Leeds Times (10/Aug/1833) - Local Manners, Habits & Appearances: Huddersfield

The following is a transcription of a historic newspaper article and may contain occasional errors. If the article was published prior to 1 June 1957, then the text is likely in the Public Domain.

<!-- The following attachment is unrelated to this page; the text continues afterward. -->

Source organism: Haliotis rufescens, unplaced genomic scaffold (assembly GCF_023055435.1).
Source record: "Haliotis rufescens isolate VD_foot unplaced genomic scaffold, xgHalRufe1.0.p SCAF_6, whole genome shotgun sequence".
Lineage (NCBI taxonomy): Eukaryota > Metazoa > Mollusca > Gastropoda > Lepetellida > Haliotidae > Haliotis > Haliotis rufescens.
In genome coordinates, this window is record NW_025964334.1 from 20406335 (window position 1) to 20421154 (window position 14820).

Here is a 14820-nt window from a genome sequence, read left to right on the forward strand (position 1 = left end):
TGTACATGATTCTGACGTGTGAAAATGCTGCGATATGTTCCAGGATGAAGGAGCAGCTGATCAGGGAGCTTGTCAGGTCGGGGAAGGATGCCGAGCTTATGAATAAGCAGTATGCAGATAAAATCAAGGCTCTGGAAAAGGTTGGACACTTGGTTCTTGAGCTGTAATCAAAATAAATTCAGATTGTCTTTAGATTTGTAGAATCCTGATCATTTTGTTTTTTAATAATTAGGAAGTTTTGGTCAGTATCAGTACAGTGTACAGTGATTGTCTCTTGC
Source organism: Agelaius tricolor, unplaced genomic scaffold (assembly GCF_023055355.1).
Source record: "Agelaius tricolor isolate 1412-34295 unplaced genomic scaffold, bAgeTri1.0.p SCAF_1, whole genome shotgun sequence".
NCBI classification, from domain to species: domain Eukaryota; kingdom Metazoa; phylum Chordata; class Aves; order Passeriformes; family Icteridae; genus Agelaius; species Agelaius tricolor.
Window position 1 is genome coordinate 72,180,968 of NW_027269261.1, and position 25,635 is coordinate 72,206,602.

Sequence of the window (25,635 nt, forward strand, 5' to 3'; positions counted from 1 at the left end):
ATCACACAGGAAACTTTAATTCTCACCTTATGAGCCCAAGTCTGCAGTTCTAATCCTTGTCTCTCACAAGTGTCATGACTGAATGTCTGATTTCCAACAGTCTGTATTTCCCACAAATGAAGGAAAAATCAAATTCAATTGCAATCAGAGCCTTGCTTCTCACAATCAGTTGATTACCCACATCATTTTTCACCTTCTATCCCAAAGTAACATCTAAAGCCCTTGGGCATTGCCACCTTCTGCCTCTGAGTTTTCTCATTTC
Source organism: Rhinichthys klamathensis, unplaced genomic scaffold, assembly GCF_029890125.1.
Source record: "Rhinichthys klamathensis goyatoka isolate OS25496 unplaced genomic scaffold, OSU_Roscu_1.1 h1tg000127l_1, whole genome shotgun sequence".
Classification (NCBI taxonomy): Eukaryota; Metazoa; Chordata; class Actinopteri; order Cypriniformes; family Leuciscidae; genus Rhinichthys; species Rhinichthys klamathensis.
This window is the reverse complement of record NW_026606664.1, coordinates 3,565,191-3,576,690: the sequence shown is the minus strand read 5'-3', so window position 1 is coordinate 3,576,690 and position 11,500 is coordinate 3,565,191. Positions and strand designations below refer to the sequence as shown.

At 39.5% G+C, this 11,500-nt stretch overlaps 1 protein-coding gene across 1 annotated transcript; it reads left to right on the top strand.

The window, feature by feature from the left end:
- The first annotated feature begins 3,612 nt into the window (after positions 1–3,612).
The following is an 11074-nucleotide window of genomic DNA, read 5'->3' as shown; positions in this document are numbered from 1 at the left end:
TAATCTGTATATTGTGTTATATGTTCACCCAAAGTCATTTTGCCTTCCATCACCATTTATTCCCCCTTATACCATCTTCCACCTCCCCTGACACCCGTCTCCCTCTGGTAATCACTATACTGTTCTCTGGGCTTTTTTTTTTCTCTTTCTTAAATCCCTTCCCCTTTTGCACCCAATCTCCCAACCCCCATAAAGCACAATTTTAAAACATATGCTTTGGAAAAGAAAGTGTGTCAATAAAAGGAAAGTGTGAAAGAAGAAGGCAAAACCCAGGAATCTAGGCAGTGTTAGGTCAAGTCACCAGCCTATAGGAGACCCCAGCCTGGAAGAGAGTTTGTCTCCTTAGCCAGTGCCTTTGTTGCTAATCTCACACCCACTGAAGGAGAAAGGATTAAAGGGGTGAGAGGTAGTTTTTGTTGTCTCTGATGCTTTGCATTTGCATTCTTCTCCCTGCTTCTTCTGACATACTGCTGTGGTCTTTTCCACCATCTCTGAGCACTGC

LOCAL MANNERS, HABITS & APPEARANCES, No. XIX.

HUDDERSFIELD.